In what ways can Mary Shelley's Frankenstein Be considered as a
Gothic novel? Can Gothic literature still appeal to us today?
Gothic Literature was most popular from about 1764 until 1832, a
period of nearly seventy years. At this time there were many
successful and famous authors who wrote books which contained a
somewhat 'gothic theme'. These include the famous Brontë Sisters
with the novels 'Wuthering Heights' and 'Jane Eyre', both of which can
be found on many modern bookshelves of today. As well as the famous
sisters, well know authors, of the time, also included Ann Radcliffe
with her 'Mysteries of Udolpho' and Horace Walpole's 'The Castle of
Otranto'. Amongst the most famous Gothic writers Mary Shelley can also
be found with her chilling story of 'Frankenstein'. Each book of this
period will have contained some key characteristics to make it
distinguishable from other books in history. The characteristics deal
with aspects of the story or novel, and are usually very prominent
within the book. These include the setting, nature, atmosphere,
presence of the supernatural, plot, characters and language of the
Mary Shelley, when writing 'Frankenstein', may have been influenced by
other Gothic writers of her time, as well as ideas and events, which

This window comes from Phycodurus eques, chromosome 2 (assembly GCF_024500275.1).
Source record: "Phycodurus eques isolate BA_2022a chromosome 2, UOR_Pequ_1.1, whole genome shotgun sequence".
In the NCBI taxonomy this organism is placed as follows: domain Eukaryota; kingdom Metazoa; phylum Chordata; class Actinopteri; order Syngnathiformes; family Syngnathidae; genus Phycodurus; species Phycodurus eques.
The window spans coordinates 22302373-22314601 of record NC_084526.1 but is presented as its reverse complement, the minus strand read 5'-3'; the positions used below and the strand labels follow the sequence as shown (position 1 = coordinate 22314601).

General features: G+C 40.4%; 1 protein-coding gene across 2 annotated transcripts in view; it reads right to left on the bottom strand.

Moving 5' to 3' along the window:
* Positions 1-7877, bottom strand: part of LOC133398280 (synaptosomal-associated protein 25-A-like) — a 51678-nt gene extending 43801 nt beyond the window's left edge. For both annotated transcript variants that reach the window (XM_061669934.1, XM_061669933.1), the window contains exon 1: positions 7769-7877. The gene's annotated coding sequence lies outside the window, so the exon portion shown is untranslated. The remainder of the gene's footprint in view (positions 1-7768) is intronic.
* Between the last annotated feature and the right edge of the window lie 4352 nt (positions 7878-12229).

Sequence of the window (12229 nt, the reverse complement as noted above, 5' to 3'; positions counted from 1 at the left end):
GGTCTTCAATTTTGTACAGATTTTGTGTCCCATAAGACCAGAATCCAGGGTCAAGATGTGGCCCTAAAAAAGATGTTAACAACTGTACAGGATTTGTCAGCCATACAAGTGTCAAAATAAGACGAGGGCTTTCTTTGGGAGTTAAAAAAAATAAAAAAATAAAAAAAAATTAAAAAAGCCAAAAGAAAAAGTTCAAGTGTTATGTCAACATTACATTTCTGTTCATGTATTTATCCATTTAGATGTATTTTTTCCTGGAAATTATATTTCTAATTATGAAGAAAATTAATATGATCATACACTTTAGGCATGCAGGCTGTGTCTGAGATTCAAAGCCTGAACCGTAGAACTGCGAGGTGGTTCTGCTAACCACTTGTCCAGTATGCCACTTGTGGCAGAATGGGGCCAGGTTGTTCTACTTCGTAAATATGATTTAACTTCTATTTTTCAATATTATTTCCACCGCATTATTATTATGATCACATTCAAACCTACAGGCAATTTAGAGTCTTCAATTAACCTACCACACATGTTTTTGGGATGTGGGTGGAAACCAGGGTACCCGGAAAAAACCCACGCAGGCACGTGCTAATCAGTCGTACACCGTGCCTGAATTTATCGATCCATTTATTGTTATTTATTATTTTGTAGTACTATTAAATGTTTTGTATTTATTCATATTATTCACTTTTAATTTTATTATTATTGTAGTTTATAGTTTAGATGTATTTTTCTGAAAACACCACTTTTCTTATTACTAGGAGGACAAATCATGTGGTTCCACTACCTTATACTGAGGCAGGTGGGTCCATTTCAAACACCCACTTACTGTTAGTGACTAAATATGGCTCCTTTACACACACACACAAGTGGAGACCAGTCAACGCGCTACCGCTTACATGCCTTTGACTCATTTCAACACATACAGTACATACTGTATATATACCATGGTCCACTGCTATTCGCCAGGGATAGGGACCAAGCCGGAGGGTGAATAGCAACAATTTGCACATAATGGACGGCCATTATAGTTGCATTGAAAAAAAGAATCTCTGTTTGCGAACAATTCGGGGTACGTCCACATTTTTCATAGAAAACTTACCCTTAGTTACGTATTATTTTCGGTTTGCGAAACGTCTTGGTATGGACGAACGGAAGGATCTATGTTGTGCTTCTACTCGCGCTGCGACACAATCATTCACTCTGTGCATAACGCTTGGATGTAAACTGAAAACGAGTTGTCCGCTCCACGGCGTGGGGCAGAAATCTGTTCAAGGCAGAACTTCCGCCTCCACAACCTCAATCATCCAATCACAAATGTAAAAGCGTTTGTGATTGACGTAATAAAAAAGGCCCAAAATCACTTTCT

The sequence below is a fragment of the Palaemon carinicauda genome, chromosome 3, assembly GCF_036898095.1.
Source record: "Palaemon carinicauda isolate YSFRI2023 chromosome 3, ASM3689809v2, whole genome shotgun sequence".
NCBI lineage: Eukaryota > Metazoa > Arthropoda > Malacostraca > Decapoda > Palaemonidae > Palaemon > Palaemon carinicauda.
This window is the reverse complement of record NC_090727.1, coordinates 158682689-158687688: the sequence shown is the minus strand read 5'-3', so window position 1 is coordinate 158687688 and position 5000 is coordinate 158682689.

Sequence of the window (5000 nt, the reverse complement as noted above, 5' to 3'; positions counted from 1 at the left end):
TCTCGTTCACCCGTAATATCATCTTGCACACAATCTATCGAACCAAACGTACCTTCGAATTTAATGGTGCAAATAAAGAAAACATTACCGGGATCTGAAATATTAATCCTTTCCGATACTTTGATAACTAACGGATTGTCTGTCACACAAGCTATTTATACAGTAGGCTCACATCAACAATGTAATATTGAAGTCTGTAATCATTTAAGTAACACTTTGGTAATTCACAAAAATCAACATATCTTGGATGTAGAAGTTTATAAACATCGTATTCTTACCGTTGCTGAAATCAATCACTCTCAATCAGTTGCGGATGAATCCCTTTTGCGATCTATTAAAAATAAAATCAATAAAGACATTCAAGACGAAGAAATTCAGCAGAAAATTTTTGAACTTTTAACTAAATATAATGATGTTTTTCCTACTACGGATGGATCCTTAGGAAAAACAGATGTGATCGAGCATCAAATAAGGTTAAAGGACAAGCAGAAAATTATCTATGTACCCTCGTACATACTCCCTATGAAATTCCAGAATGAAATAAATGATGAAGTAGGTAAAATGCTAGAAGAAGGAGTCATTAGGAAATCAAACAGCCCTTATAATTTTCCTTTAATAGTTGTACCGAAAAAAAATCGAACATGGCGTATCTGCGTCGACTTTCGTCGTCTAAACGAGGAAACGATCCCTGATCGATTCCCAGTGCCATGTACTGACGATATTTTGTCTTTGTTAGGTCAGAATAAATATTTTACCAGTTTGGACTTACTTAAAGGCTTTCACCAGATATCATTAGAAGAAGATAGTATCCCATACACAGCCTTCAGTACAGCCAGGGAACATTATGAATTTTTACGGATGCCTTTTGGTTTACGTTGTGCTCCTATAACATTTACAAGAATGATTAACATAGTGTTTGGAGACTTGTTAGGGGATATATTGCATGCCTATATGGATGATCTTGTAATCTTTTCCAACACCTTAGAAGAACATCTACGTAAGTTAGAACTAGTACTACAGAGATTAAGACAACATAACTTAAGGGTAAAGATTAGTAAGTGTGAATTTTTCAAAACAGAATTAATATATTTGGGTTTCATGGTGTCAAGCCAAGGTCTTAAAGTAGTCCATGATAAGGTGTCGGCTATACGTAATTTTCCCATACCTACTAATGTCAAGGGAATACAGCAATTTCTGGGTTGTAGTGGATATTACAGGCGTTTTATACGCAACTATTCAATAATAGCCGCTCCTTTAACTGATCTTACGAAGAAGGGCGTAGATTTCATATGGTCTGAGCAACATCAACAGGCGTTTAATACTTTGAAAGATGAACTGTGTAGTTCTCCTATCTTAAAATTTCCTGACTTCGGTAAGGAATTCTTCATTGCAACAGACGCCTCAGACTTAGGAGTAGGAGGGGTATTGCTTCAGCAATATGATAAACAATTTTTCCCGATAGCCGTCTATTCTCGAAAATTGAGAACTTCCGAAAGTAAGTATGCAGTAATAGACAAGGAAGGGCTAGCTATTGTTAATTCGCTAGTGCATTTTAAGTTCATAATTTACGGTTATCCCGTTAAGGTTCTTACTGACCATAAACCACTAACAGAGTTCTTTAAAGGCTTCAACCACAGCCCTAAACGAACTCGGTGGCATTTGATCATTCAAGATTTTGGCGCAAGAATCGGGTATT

took place around her. At the same time that Shelley wrote
'Frankenstein' there were many new discoveries taking place and
scientific research was just reaching a higher level. Shelley had a
great understanding of the scientific debates and discoveries of her
time and this was due to her inquisitive streak for the new
discoveries in chemistry, and the secret life that it might provide.
The first stages of the Industrial Revolution were also taking place
and the French Revolution was the start of a new era in history. It is
also known that Shelley reveals an outraged awareness of social
injustice and a passionate desire for reform within her novel. This is
shown through the treatment of a certain character within the book.
When deciding whether Shelley's 'Frankenstein' can be considered a
Gothic novel we have to take into account each aspect of a 'typical
Gothic novel' and compare it with Shelley's work.
In a Gothic novel the setting in which the story has been told usually
consists of a grand castle, (or similar) which may be isolated or at
least very mysterious. The setting may seem dark and eerie and
certainly not familiar. It may also be described as being majestic and
almost medieval in a way. In 'Frankenstein' the tale is not set in one
lone place but in many different and sometimes peculiar settings. For
example, when Victor Frankenstein starts work on his monster he is
said to be working in:
'a solitary chamber, or rather cell, at the top of the house, and
separated from all other apartments by a gallery and staircase'
This produces an image of a hideous workshop in which Victor is
creating another 'human being' of a very different...